Special Collections: Books and Journals
In the 1960s, Morris Library started collecting books and manuscripts from the period of the Irish Renaissance through roughly 1950. During this time the major collections were purchased. The strengths of the library holdings are in James Joyce, William Butler Yeats, and the Abbey Theatre, although many other Irish artists are well represented. As a rule, strong manuscript holdings of authors (for example, Mary Lavin, Brian O'Nolan, Francis Stuart, Katharine Tynan Hinkson) are backed by nearly definitive collections of their printed works. Since the 1960s, Special Collections has consistently added to its holdings, while the general library has kept pace with both Irish history and literature.
Special Collections holds a definitive collection of primary Joyce works, attempting to collect every printing of every edition of his works, including the piracies, most minor editions, most translations, and the Garland facsimiles. The Arion press edition of Ulysses, which has come to epitomize the textual problems among Joycean scholars and editors, is present, as well as eight copies of the first printing of Ulysses in its various states. The library has a high percentage of all secondary Joyce material as well, and it also houses one of only two bronze casts of the head and shoulders of Joyce from the Milton Hebald statue on his grave in Zurich. We also have original portraits of Joyce, including one by his biographer Frank Budgen.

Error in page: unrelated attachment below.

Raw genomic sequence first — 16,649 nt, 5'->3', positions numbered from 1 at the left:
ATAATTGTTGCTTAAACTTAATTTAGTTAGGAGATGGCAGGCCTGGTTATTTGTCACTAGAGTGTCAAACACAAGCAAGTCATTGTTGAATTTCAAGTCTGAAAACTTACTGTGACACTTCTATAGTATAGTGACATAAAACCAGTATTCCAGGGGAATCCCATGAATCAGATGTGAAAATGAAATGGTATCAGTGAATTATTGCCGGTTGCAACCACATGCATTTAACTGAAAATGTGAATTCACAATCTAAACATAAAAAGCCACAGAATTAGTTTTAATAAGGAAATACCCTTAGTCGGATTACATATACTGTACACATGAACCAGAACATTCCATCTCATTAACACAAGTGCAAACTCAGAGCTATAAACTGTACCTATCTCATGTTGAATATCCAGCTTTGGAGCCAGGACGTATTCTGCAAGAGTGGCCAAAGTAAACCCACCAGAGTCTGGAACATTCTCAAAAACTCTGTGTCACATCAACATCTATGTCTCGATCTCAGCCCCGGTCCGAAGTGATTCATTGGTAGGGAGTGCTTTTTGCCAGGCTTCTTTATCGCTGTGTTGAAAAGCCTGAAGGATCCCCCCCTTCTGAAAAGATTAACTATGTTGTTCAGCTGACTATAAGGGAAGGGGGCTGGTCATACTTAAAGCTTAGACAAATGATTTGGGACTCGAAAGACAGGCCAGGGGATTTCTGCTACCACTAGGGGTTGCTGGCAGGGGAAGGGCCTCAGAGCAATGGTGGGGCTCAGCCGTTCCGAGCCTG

Special Collections has very strong holdings of first editions of writers connected with the Abbey Theatre and the Irish Literary Renaissance, including Lady Augusta Gregory, John M. Synge, Douglas Hyde, Padraic Colum, Padraic Pearse, Lord Dunsany, Sean O'Casey, and Lennox Robinson, among others. These collections consist mainly of works printed during the authors' lifetimes. The library also contains virtually every edition of the works of Mary Lavin, Francis Stuart, Brendan Behan, and Flann O'Brien.
In addition to a solid representation of the contemporary Irish writers, Special Collections has the Field Day Anthology and all of the Field Day pamphlets. Also present are a number of Irish reference books, an Irish dictionary, and some Gaelic books. A large number of Irish journals have been collected over the years as well. Notable here is a full run of The Bell (1940-1954), founded by Sean O'Faolain and the longest lived, most significant literary magazine of modern Ireland.